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SALT LAKE CITY — The Salt Lake County Health Department reported its first case of West Nile virus on Friday — the fourth Utahn with West Nile virus this year.
Officials said the adult was diagnosed with neuroinvasive West Nile virus and is currently hospitalized.
It is estimated that less than 1% of people with West Nile virus develop neuroinvasive disease, where the illness impacts brain function.
“There are a growing number of mosquitoes carrying the disease … so it is now especially important that people protect themselves from mosquito bites, particularly in the hours from dusk to dawn,” said Dr. Angela Dunn, executive director at the Salt Lake County Health Department.
A statement from the county recommends minimizing exposure to mosquitos, and being cautious until the first hard freeze of the year. It suggests using mosquito repellent, wearing long sleeves and pants, draining standing water in yards, clearing debris from roof gutters, cleaning garden ponds, keeping doors and screens in good condition and keeping weeds and tall grasses short.
The Utah Department of Health and Human Services provides a weekly update of West Nile virus cases. On Sept. 9 it reported there have been two cases in the TriCounty health district and one case in the Weber-Morgan health district.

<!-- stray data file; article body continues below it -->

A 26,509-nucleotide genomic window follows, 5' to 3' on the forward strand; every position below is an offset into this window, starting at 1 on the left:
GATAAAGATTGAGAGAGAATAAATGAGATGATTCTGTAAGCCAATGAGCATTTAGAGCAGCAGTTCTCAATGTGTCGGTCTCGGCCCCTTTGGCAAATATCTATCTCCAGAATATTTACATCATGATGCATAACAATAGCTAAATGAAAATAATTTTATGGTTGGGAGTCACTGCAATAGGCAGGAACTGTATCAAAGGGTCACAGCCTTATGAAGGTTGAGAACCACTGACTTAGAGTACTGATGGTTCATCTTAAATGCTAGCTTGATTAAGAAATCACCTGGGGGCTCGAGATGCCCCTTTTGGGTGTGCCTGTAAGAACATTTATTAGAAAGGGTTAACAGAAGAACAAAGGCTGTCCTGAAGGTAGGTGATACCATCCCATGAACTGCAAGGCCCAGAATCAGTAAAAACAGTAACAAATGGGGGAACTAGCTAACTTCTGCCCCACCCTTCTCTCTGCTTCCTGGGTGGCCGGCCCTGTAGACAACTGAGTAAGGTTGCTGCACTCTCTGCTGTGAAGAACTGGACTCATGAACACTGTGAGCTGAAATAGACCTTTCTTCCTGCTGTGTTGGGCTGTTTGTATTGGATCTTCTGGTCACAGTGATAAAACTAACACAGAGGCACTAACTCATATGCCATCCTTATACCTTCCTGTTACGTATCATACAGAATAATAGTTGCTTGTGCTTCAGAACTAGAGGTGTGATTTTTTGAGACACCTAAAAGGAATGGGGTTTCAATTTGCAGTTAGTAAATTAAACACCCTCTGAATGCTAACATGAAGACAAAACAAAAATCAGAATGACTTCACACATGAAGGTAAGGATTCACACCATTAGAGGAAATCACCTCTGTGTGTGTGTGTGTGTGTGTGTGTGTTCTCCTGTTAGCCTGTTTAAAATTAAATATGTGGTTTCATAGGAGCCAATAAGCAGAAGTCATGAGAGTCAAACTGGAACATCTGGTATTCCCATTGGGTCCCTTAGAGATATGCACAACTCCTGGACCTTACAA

The report also said seven horses have tested positive for West Nile virus this year, including two in Duchesne and Utah counties and one in Garfield, Rich and Weber counties. One bird has also tested positive for West Nile virus this year, a sage grouse in Wasatch County.
In 2022, there were a total of five human West Nile virus cases, and in 2021, there were 28 cases and three people died.
In 2021, nearly 7% of the pools tested were positive for West Nile virus, and this year, just over 2% of pools tested have been positive for West Nile virus, according to Utah Department of Health and Human Services reports.
Salt Lake County Health Department reported the virus has been detected in 77 mosquito pools in the county. Although only some of the mosquitos carry the virus, the county said there is no way for people to tell whether a mosquito is capable of spreading disease.
The health department said 20% to 30% of people with the virus will have symptoms and many of those symptoms are minor, so it is likely there are cases of West Nile virus that have not been reported.
Symptoms of the severe form of West Nile virus include high fever, severe headache and stiff neck, disorientation and confusion.
The state health department encourages people with symptoms to contact a health care provider immediately. Individuals over age 50, or who have weaker immune systems, are at a higher risk for severe disease.